On the face of it, it seems easy to answer whether the social sciences are “scientific” or not. Like other scientists, social and behavioral scientists collect data, analyze and interpret it in light of theory, and reach empirically based conclusions that add to the total of accumulated human knowledge – in this case, knowledge about the nature of the human being.
Even so, we continue to find the question on the lips of, among others, lawmakers. In 2010, the American Anthropological Association stopped describing its activities as “science”, stating on its current website that it accepts the scientific method but also uses aspects of the humanities.
History, like anthropology, uses many social science strategies such as sociology and political science to learn about human society. However, it is generally classified with the humanities in university curricula. Communication studies also combine elements of social and behavioural sciences with knowledge of the humanities. And linguistics, the scientific study of the nature of human language, is often taught in literature departments.
In addition to the humanistic and scientific social sciences, there is also a link between the social sciences and the “exact” or “natural” sciences. Examples of these factors are the role of interpretation, the use of qualitative methods in addition to quantitative methods, the role of scientific objectivity, and – ultimately – the ontological status of the final conclusions.
Experts in social and behavioural sciences use “attitudes” and abstract concepts, e.g. “cultures”, as variables. They are not visible or tangible physical objects – although, of course, they can be measured and observed. And to some observers, the inherently reflective process of orienting science’s goal toward humanity may seem little more than subjective meditation.
THE METHODS OF SOCIAL SCIENCE
Normally we consider “exact” or “natural” sciences fields such as chemistry, biology or physics, which study physical phenomena using what we know as the scientific method. This is usually understood as the hypothetical-deductive method in which a hypothesis is derived from the theory and then tested by collecting empirical data, usually with experiments of some kind in which the conditions understood to be outside the scope of the test are eliminated or controlled as far as possible.
An English dictionary defines soft science as “a science, such as sociology or anthropology, that deals with the human being, and therefore is not generally considered to be based on rigorous experimentation” (Collins English Dictionary, n.d.). At least, they define the social sciences as science (in a way). But it is a very problematic description.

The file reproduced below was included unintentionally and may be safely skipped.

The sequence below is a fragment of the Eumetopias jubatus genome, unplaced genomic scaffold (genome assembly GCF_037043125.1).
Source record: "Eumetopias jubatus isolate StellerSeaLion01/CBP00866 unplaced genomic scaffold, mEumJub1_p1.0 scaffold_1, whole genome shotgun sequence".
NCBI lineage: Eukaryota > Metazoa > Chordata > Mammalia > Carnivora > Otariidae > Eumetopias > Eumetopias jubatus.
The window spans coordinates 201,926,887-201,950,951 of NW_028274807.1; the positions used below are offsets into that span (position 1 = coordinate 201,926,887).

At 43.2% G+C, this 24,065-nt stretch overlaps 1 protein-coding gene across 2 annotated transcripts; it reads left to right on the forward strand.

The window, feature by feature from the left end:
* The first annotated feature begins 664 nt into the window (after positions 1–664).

First of all, if we stop to think about it, many aspects of the “natural” sciences are not based on rigorous experimentation either. If we ask a diverse group of people what science is, most of them will probably mention experimentation. Perhaps some of them remember their educational experiences, in which carrying out science projects was exactly that: carrying out some kind of experiment. However, this definition is very restrictive.
All modern sciences appeared from observation as well as from experimentation. In physics, the first researchers observed how things fell apart in the face of the theory of gravity. In biology, observations about the shape and behavior of animals produced taxonomic schemes and, later, complex theories about evolution and ecology. In geology and astronomy, even today, much of the work is based on observation and inference.
We cannot experiment directly with the Earth’s core or the chemistry of distant stars, but we can take certain ideas to the laboratory to experiment. We can’t even observe these places directly, but we can use theories, models, and observing-helped by our instrument-to try to understand them. New species, new strata, and new stars are not discovered primarily through experimentation.
Of course, primitive science based on observation also gave us alchemy and astrology, which turned out to be scientifically false. But this does not mean that observation is inherently “unscientific” or that it lacks interest as a scientific method, even today.
Human beings tend to organize themselves into groups: political parties, cultures
The sociologists, anthropologists, and political scientists who study these groups do so largely through different types of observation. Yes, it is also possible to experiment; we can say that psychologists who study individuals are the ones who use experimentation the most, but social psychologists who study groups also often use experiments.
In any case, not everything we have in social sciences can be taken to the laboratory, just as it happens in all other sciences. Relying solely on experiments rather than observations is not a fair criterion for deciding what we should consider “scientific”.
However, if we ask a dozen social scientists if they think they are being “objective” when they research, we will probably get a dozen different answers. Some will say “yes, of course. Others will be fully aware that objectively observing other human beings, especially in naturalistic conditions (i.e., in their daily lives) is difficult, perhaps even impossible.
The presence of the observer inevitably changes the observed. An ethologist (a scientist who studies animal behavior) has the opportunity to see and record relevant data more or less directly – imagine a field researcher with a clipboard, a checklist and perhaps even a stopwatch, parked in the savannah, or even sitting on a bench in front of the baboon cage of a zoo.
But much of what defines and drives human behavior is internal and cannot always be observed, let alone measured directly. Conversation is an important clue to inner life; however, what people say (assuming the observer knows the language) is not the same as what they do-or what they actually think.